Plane Struck by Lightning While in Air: 'There Was Quite a Lot of Turbulence'

Lightning is seen through the window of a Malaysian Airlines plane over the Kuala Lumpur on November 29, 2010. Lightning recently struck an Air New Zealand flight, and the plane safely returned to the airport. SAEED KHAN/Getty Images

An Air New Zealand flight returned to Wellington Airport on Monday after it was struck by lightning shortly after departure.

Flight NZ 8894 took off from the airport at 3:20 p.m. local time, but about five or so minutes later, the plane was struck by lightning, according to the New Zealand Herald.

"There was a big flash outside and the plane definitely shook a little bit, then after that there was quite a lot of turbulence," a passenger who wished to remain anonymous, told the Herald. About 20 minutes after the flash of lightning, the captain announced that the plane had been struck, but since nothing appeared to be wrong it would continue on its way.

When the flight was about 10 to 15 minutes outside Napier, about 200 miles away, however, it was recommended that it turn back and return to the airport. A passenger suspected that this recommendation came out of an abundance of caution, and credited the airline with putting safety first.

Newsweek reached out to Air New Zealand but did not receive an immediate response. A spokesperson for the airline told the Herald that the plane was inspected and is back in service, adding that customers were put on an alternative flight.

An Air New Zealand plane takes off from the airport in Sydney on August 23, 2017. Lightning recently struck an Air New Zealand flight, and the plane safely returned to the airport. AFP Contributor/Getty Images

This isn't the first time lightning has struck a plane in flight, and on June 25, Hawaiian Air Flight 30 was struck shortly before it landed safely at Sea-Tac Airport in Seattle. Emily Todd told KOMO News that at the time of the strike, there was terrible turbulence and a bright flash.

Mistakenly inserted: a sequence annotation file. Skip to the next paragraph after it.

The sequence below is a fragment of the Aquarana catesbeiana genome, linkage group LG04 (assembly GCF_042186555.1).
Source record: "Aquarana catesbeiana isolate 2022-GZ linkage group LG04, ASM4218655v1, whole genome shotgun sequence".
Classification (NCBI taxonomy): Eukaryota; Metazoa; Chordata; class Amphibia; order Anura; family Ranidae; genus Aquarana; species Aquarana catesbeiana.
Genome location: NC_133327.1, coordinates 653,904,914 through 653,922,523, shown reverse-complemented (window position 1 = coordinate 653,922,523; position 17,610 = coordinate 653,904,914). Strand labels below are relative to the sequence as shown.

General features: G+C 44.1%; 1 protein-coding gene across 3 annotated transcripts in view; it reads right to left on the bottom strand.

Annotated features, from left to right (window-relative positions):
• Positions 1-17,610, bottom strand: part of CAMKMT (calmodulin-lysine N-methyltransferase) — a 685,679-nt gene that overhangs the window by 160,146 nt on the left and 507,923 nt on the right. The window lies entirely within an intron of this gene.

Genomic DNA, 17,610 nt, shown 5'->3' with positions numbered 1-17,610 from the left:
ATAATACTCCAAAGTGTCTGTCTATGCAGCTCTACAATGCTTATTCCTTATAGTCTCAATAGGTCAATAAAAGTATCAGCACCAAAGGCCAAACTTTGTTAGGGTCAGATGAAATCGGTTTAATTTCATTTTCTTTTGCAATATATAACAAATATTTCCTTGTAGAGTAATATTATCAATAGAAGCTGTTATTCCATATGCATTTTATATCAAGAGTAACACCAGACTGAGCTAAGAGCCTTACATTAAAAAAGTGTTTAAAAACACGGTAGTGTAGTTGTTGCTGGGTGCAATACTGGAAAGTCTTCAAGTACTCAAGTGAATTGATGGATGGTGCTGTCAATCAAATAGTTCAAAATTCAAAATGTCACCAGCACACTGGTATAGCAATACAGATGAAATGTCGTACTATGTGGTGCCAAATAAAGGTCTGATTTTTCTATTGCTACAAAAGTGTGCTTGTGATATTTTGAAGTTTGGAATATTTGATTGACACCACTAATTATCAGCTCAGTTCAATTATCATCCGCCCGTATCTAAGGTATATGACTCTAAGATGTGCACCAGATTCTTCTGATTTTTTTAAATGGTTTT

While lightning is startling for passengers, Boeing explained on its website that lightning strikes are "relatively common" and often don't result in significant damage. In an effort to protect its planes in the event of a lightning strike, Boeing uses lightning protection, including, wire bundle shields and ground straps, and protection for the composite structure.

Air New Zealand's fleet has a variety of planes, including 26 Boeing planes, according to a list on the airline's website. During an interview with The Telegraph, Mamu Haddad, a professor and director at Cardiff University's Morgan-Botti Lightning Laboratory, explained that although passengers may hear a noise and see a light, they aren't usually in danger.

"One effect on the aircraft body might be some local melting, where the lightning struck, but the aerospace industry is highly conservative, and testing so rigorous, that passengers aren't at risk," he said.

But that's not to say that lightning striking planes never results in death or injury—multiple people have been killed as a result of lightning strikes over the years, including 81 people on a Pan Am flight in 1963 and 21 people onboard a Swearingen Metro aircraft in 1988, according to NBC News.

Although planes are built to withstand a bolt of lightning, the National Weather Service's website states that it's not uncommon for planes to be hit, and commercial transport passenger planes are struck on average one or two times a year.